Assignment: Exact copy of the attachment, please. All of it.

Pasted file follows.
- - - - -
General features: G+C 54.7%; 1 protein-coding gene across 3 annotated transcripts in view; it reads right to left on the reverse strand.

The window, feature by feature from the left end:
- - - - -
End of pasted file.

General features: G+C 54.7%; 1 protein-coding gene across 3 annotated transcripts in view; it reads right to left on the reverse strand.

The window, feature by feature from the left end: